Here, plaintiff's request founders for several reasons including that it is very late in the life of this proceeding, that the amendment is largely futile, and that plaintiff has not complied with the relevant local rules. For purposes of this Memorandum of Decision, however, it is sufficient to note only that "[w]hen considerable time has elapsed between the filing of the complaint and the motion to amend, the movant has ... the burden of showing some valid reason for his neglect and delay.” In re Lombardo, 755 F.3d 1, 3 (1st Cir. 2014) (internal quotation marks omitted). Plaintiff has not attempted to justify seeking amendment at this late date, wherefore the motion is denied. See Somascan, Inc. v. Philips Med. Sys. Nederland, B. V., 714 F.3d 62, 64 (1st Cir. 2013) ("[P]rotracted delay, with its attendant burdens on the opponent and the court, is itself a sufficient reason for the court to withhold permission to amend."'); U.S. ex rel. Hagerty v. Cyberonics, Inc., 146 F.Supp.3d 337, 343 (D. Mass. 2015) (“[I]t is well-established that undue delay in moving to amend, even standing alone, may be ... an adequate reason [to deny a motion for leave to amend].”) (internal quotation marks omitted)).

         III. Plaintiff's Motion to Compel and For Sanctions

         Plaintiff's discovery motion, which asks the court to order defendant to produce certain documents and provide “full and complete” responses to certain interrogatories, is denied. To the extent the requested discovery is sought “to determine the identi[ty] and liability of additional parties, ” Docket # 18 at 2, such discovery is not “relevant to any party's claim or defense and proportional to the needs of the case, considering the importance of the issues at stake in the action, the amount in controversy, the parties' relative access to relevant information, the parties' resources, the importance of the discovery in resolving the issues, and whether the burden or expense of the proposed discovery outweighs its likely benefit.” See Fed.R.Civ.P. 26(b)(1). To the extent the requested discovery goes to “[d]efendant's deceptive and fraudulent system for calculating interest and applying payments to student loans, ” see Docket # 18 at 2, defendant has met its discovery obligations by producing “monthly loan statements ... showing, among other things, the interest rate at the time of each statement, the amount of unpaid interest, and the ramifications of capitalized interest”; “spreadsheets ... showing how each of [plaintiff's] payments were apportioned among principal, interest and other charges”; “origination documents ... setting forth the methods by which plaintiff's payments were calculated and applied”; and “NSL's account notes for the loans.” See Docket # 29 at 2-3.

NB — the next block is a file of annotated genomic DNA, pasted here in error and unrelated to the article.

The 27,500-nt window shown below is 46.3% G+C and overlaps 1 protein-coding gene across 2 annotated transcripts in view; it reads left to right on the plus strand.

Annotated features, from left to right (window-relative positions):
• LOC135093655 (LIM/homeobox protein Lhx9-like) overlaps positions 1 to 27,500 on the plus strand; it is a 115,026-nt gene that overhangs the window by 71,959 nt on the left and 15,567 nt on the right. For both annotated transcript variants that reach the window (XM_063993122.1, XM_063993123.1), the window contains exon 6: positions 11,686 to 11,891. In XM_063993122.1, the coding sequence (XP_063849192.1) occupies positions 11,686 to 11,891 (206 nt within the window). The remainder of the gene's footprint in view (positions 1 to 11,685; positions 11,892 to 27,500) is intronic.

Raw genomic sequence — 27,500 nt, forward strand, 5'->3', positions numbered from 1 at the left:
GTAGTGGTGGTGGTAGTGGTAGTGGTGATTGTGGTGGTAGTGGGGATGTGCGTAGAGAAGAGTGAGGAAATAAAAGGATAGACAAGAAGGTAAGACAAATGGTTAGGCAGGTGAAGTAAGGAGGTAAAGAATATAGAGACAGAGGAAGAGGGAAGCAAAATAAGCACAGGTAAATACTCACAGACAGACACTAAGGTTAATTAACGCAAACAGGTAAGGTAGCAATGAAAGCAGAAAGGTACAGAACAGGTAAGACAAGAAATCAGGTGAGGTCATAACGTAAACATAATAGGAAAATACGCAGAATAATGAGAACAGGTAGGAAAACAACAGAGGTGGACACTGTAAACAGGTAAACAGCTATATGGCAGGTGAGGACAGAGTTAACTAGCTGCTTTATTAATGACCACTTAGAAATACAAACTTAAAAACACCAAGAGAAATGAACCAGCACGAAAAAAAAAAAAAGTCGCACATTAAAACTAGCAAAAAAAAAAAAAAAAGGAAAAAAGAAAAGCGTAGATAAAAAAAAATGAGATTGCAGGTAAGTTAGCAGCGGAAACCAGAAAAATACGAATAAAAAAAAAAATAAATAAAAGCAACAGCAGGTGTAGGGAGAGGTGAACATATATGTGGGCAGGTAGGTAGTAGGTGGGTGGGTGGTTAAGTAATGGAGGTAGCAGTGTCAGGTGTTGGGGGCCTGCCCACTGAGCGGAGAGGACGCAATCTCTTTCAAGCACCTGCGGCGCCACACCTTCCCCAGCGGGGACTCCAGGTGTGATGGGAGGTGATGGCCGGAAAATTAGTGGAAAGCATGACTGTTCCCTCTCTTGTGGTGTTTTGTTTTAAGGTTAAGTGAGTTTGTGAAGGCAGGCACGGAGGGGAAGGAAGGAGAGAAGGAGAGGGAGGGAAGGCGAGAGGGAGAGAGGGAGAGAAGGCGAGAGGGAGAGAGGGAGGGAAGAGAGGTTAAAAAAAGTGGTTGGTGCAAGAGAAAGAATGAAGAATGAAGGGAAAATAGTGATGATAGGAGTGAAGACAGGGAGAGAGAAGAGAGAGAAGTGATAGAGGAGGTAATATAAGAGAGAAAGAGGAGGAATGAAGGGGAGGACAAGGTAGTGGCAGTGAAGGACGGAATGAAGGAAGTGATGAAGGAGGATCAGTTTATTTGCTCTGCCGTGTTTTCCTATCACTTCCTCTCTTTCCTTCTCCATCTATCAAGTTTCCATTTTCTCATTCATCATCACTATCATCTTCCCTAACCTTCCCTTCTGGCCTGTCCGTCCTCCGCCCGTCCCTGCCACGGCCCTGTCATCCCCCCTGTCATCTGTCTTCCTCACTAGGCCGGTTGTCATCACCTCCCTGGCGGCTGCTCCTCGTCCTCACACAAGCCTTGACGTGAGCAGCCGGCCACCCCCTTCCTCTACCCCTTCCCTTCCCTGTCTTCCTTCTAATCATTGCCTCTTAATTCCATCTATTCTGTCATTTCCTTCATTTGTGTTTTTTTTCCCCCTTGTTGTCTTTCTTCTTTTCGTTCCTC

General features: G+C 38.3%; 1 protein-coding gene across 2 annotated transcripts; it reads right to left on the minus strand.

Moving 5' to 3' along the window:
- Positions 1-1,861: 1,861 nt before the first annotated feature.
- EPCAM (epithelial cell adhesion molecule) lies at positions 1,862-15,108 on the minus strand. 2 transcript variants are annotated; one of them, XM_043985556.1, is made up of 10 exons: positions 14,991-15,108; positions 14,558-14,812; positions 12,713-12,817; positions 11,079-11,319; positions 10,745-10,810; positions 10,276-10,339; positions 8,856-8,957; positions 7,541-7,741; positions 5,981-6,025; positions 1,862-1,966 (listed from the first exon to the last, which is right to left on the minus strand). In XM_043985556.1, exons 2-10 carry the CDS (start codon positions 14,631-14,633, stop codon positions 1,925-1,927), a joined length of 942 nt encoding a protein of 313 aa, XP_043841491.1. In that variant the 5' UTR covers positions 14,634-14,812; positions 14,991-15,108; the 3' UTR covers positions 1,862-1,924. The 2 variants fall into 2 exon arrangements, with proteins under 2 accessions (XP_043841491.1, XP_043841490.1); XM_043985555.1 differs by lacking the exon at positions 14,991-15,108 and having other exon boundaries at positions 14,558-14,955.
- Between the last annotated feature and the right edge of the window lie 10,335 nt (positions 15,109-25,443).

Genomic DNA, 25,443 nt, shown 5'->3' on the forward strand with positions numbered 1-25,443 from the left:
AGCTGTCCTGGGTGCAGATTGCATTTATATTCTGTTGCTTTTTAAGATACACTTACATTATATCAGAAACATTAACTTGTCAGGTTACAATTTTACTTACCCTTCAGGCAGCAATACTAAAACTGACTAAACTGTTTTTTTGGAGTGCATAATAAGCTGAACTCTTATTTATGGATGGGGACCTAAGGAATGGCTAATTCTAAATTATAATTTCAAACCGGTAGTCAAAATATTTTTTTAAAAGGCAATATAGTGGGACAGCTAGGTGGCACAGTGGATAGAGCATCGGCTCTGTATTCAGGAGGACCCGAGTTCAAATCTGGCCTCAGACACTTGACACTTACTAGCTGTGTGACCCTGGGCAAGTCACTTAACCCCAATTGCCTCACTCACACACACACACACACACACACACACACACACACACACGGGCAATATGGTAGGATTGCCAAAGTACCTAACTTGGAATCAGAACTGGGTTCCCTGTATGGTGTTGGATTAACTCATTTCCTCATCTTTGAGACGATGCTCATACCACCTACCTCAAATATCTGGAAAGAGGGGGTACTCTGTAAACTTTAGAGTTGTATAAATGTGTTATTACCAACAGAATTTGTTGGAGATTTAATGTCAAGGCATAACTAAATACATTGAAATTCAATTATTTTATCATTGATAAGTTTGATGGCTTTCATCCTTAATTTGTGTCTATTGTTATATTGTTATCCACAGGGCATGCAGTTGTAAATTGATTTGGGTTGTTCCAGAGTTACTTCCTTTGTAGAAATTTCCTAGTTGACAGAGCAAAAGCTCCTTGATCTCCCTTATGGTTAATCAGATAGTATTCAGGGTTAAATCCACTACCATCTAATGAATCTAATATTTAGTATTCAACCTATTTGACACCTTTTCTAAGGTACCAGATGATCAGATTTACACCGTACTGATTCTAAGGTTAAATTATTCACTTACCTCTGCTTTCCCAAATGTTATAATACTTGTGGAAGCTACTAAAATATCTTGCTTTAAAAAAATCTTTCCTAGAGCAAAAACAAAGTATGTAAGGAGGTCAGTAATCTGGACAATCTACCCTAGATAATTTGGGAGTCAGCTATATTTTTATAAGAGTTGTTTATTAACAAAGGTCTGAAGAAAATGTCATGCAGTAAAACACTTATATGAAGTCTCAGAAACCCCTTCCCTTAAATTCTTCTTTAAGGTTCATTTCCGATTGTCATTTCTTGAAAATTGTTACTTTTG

IV. Defendant's Motion for Protective Order

         Defendant has moved for a protective order regarding plaintiff's second set of discovery demands, which consist of four interrogatories, thirteen document requests, and 135 requests for admission. Plaintiff's first set of discovery demands contained 270 requests for admission, 61 requests for production, and interrogatories that, while numbered 1 through 20, defendant contends actually amounted to 28 or more interrogatories. Defendant states that it responded to each of the written requests in plaintiff's first set of discovery demands and produced over 1, 100 pages of documents. A protective order is appropriate, defendant argues, because the new requests are solely intended to harass and annoy as evidenced by “[t]he sheer volume of the discovery, lack of merit to plaintiff's claims, and plaintiff's continued failure to comply with the Federal Rules of Civil Procedure and Local Rules ....” See Docket # 21 at 4. Plaintiff responds that the discovery is proper and that the requested protective order is an attempt to obstruct him from obtaining necessary information about “(1) the identity of additional liable parties; (2) the chain ...